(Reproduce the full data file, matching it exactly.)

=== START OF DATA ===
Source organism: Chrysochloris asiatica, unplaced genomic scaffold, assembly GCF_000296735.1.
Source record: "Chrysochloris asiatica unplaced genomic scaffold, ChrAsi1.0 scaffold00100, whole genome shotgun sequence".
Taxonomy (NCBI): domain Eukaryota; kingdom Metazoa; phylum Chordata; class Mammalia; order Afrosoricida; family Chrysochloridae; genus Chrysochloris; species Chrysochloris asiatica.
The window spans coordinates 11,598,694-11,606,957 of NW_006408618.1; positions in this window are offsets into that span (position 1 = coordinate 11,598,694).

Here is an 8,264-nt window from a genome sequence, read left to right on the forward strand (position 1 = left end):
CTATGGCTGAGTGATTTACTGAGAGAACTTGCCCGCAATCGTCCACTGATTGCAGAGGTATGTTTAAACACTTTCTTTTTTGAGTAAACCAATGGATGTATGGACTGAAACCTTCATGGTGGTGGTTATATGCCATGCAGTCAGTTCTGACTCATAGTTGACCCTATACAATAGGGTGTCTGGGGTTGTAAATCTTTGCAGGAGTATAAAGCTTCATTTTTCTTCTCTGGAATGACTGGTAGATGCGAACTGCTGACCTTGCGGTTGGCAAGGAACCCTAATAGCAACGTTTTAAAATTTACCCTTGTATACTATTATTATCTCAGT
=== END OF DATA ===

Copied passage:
Source organism: Chrysochloris asiatica, unplaced genomic scaffold, assembly GCF_000296735.1.
Source record: "Chrysochloris asiatica unplaced genomic scaffold, ChrAsi1.0 scaffold00100, whole genome shotgun sequence".
Taxonomy (NCBI): domain Eukaryota; kingdom Metazoa; phylum Chordata; class Mammalia; order Afrosoricida; family Chrysochloridae; genus Chrysochloris; species Chrysochloris asiatica.
The window spans coordinates 11,598,694-11,606,957 of NW_006408618.1; positions in this window are offsets into that span (position 1 = coordinate 11,598,694).

Here is an 8,264-nt window from a genome sequence, read left to right on the forward strand (position 1 = left end):
CTATGGCTGAGTGATTTACTGAGAGAACTTGCCCGCAATCGTCCACTGATTGCAGAGGTATGTTTAAACACTTTCTTTTTTGAGTAAACCAATGGATGTATGGACTGAAACCTTCATGGTGGTGGTTATATGCCATGCAGTCAGTTCTGACTCATAGTTGACCCTATACAATAGGGTGTCTGGGGTTGTAAATCTTTGCAGGAGTATAAAGCTTCATTTTTCTTCTCTGGAATGACTGGTAGATGCGAACTGCTGACCTTGCGGTTGGCAAGGAACCCTAATAGCAACGTTTTAAAATTTACCCTTGTATACTATTATTATCTCAGT